Of the 156 studies that underwent full-text review, only 69 were included in the qualitative synthesis, and 14 of these 69 studies (20.3%) were included in the meta-analysis. A total of 4669 patients were included in the 69 studies, and the mean (range) patient age across studies was 60.7 (49.1-68.8) years (43 studies [62.3%] with 1856 patients). We found that in all studies, 1854 patients (73.8%) were men and 658 (26.2%) were women. We found that 28 studies (40.6%) investigated either surgical tracheostomy or percutaneous dilatational tracheostomy. Overall, 3 of 58 studies (5.17%) identified a small subset of HCPs who developed COVID-19 that was associated with tracheostomy. Studies did not consistently report the number of HCPs involved in tracheostomy. Among the patients, early tracheostomy was associated with faster ICU discharge (mean difference, 6.17 days; 95% CI, -11.30 to -1.30), but no change in IMV weaning (mean difference, -2.99 days; 95% CI, -8.32 to 2.33) or decannulation (mean difference, -3.12 days; 95% CI, -7.35 to 1.12). There was no association between mortality or perioperative complications and type of tracheostomy. A risk-of-bias evaluation that used ROBINS-I demonstrated notable bias in the confounder and patient selection domains because of a lack of randomization and cohort matching. There was notable heterogeneity in study reporting. Conclusions and Relevance The findings of this systematic review and meta-analysis indicate that enhanced personal protective equipment is associated with low rates of SARS-CoV-2 transmission during tracheostomy. Early tracheostomy in patients with COVID-19 may reduce ICU stay, but this finding is limited by the observational nature of the included studies.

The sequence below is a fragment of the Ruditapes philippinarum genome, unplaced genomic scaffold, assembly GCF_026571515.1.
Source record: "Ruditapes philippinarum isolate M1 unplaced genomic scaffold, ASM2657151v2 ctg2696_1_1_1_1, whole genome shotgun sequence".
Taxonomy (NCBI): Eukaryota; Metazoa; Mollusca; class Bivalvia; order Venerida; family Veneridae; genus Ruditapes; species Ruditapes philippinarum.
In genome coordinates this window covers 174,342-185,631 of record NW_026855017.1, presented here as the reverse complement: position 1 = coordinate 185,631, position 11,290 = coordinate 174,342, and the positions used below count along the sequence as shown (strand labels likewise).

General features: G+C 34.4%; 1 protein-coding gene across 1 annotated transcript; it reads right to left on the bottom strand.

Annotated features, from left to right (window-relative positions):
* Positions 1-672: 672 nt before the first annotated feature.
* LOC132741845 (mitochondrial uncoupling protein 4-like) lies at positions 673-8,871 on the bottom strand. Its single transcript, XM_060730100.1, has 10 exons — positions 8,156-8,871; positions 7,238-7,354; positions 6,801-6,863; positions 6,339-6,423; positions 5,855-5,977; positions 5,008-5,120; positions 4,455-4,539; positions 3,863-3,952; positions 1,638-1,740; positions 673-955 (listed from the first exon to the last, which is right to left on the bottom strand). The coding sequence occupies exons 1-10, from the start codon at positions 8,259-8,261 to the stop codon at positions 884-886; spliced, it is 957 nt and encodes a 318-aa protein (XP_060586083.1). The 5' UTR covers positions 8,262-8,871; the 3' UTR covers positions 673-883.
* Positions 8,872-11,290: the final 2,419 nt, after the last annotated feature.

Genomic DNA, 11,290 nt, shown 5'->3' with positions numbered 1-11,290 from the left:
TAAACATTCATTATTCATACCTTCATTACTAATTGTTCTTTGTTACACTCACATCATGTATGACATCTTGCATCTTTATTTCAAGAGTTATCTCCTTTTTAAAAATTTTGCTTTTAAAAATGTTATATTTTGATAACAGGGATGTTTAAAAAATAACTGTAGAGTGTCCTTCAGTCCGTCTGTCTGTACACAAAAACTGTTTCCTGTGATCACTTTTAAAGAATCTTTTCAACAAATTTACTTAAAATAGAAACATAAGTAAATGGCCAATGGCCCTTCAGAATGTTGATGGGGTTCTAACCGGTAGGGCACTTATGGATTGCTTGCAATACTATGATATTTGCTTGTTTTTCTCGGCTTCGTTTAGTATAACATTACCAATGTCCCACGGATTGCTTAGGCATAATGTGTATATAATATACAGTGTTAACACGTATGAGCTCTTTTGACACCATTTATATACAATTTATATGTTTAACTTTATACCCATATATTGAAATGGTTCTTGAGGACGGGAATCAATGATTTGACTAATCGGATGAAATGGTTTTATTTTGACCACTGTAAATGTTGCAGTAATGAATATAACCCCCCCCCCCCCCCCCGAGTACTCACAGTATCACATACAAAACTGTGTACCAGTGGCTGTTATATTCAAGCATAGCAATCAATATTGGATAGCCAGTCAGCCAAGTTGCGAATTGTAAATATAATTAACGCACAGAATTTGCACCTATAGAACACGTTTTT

Subject(s)

Full text: Available Collection: International databases Database: MEDLINE Main subject: Pneumonia, Viral / Tracheostomy / Infectious Disease Transmission, Patient-to-Professional / COVID-19 Type of study: Controlled clinical trial / Clinical Practice Guide / Prognostic study / Qualitative research / Randomized controlled trials / Reviews / Risk factors / Systematic review Limits: Humans Language: English Journal: JAMA Otolaryngol Head Neck Surg Year: 2021 Document Type: Article Affiliation country: Jamaoto.2021.0930

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Full text: Available Collection: International databases Database: MEDLINE Main subject: Pneumonia, Viral / Tracheostomy / Infectious Disease Transmission, Patient-to-Professional / COVID-19 Type of study: Controlled clinical trial / Clinical Practice Guide / Prognostic study / Qualitative research / Randomized controlled trials / Reviews / Risk factors / Systematic review Limits: Humans Language: English Journal: JAMA Otolaryngol Head Neck Surg Year: 2021 Document Type: Article Affiliation country: Jamaoto.2021.0930